There I am, right next to Jean Valjean. My eyes are shut because, apparently, that note is a beast to hit. Or I'm just blinking. Or both.
It seems somehow appropriate that the film version of Les Misérables was released this year—ten years after my own Les Mis experience. I saw the film version a couple of weeks ago and I still can’t stop singing the songs (you’re welcome, family). I loved the movie for both its own sake (seriously, were you listening to Anne Hathaway? and looking at that camera work?) and for all of the Les Mis-associated memories it brought back.
The original London cast performance of Les Misérables opened on October 8, 1985, the day before I was born. In a very literal sense, Les Mis has been there my whole life.
I can’t pinpoint the moment the musical entered my consciousness, but I know it hadn’t registered as important until the year my high school drama teacher decided we would put on a production in our run-down auditorium. I knew some of the songs, a bit about the plot, and absolutely nothing about what the musical would do to my junior year of high school. Les Mis changed me. I know it sounds kind of hokey and clichéd, but really. It did. That production, my production, was one of the defining experiences of my adolescent years.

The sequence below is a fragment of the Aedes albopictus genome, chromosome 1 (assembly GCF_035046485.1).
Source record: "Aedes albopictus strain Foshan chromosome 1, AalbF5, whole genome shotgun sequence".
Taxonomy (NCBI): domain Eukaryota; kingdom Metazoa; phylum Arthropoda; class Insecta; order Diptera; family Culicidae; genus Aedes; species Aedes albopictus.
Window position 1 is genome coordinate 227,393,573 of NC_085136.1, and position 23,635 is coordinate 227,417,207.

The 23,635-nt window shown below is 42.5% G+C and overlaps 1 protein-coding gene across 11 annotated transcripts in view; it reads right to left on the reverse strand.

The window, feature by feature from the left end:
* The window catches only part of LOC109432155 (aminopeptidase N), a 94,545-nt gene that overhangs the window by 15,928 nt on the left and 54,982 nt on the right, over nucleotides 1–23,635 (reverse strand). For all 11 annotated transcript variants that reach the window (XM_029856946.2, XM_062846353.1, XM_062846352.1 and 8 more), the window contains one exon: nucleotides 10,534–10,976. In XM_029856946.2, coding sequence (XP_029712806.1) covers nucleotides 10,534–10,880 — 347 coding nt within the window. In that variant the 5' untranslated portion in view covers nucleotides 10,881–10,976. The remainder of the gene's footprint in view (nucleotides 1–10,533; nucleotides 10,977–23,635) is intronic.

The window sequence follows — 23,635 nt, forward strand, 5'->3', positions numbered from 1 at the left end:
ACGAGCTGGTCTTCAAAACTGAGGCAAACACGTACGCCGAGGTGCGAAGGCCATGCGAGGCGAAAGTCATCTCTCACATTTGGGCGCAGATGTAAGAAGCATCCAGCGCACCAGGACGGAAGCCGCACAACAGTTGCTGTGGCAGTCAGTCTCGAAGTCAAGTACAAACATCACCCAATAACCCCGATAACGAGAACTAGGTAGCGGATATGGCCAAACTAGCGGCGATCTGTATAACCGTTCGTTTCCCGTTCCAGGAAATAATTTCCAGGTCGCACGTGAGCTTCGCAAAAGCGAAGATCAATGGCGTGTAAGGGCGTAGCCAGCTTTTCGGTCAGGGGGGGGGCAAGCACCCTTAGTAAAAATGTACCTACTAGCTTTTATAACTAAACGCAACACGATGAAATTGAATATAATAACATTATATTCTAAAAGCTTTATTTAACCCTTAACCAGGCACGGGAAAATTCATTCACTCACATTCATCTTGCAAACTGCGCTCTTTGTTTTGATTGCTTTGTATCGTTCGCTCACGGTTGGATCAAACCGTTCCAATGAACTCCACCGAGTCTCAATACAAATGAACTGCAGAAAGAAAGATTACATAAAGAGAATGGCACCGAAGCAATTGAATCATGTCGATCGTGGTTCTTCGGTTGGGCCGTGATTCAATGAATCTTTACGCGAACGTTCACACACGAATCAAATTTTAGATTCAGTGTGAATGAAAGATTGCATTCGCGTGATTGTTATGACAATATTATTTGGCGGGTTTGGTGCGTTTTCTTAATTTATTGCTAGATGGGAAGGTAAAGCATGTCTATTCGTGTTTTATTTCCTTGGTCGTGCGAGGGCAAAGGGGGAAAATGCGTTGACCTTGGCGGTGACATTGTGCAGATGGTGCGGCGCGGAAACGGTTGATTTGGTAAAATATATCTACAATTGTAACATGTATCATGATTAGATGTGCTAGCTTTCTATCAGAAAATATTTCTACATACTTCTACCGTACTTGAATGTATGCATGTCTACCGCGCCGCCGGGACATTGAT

At seventeen, the themes of love, redemption, and identity resonated with me—really, aren’t they what being a teenager is about? Figuring out who you are, messing up a lot and trying again, learning that love is both exquisitely simple and devastatingly complex.
And then there was just how hard we all worked and the people we had the opportunity to work with. The musical was so very big and we were all so very young. Talented, but young and only minimally experienced. Few of us had performed outside of other school productions. Our teachers believed that we could do it, though. Matt and Kelly and Trevor and the loads of other adults who I used to call Mr. and Mrs. never questioned whether or not we were capable. Instead, they told us to keep working. I wish I could adequately thank them all for that.
Of all the hundreds of hours of rehearsals, I remember one in particular; we visited a homeless shelter to sing some highlights of the musical. I remember our teacher’s words as he spoke to the people there about the songs we would sing. Jean Valjean was transformed for me…he became someone who was “down on his luck” who “wanted a better life.” And there were nods and mmm-hmms and eyes that brightened with comprehension. I remember the sudden understanding that this wasn’t a story written for a dressed-up, theatre-going elite. “For the wretched of the earth/there is a flame that never dies/even the darkest night will end/and the sun will rise;” we were singing about hope and hope is for everyone, particularly the hopeless.
I just dug out a cd someone made of one of our dress rehearsals, and I am struck more than anything by the sincerity of our voices. I love that. I listen to the pit orchestra struggle along in the background as Jared sings “Stars.” Ben and Jessica break my heart with “A Little Fall of Rain.” I shake my head at the number of high Cs I hit. “One Day More” still gives me goose bumps from the moment Matt starts singing. I miss that entire cast.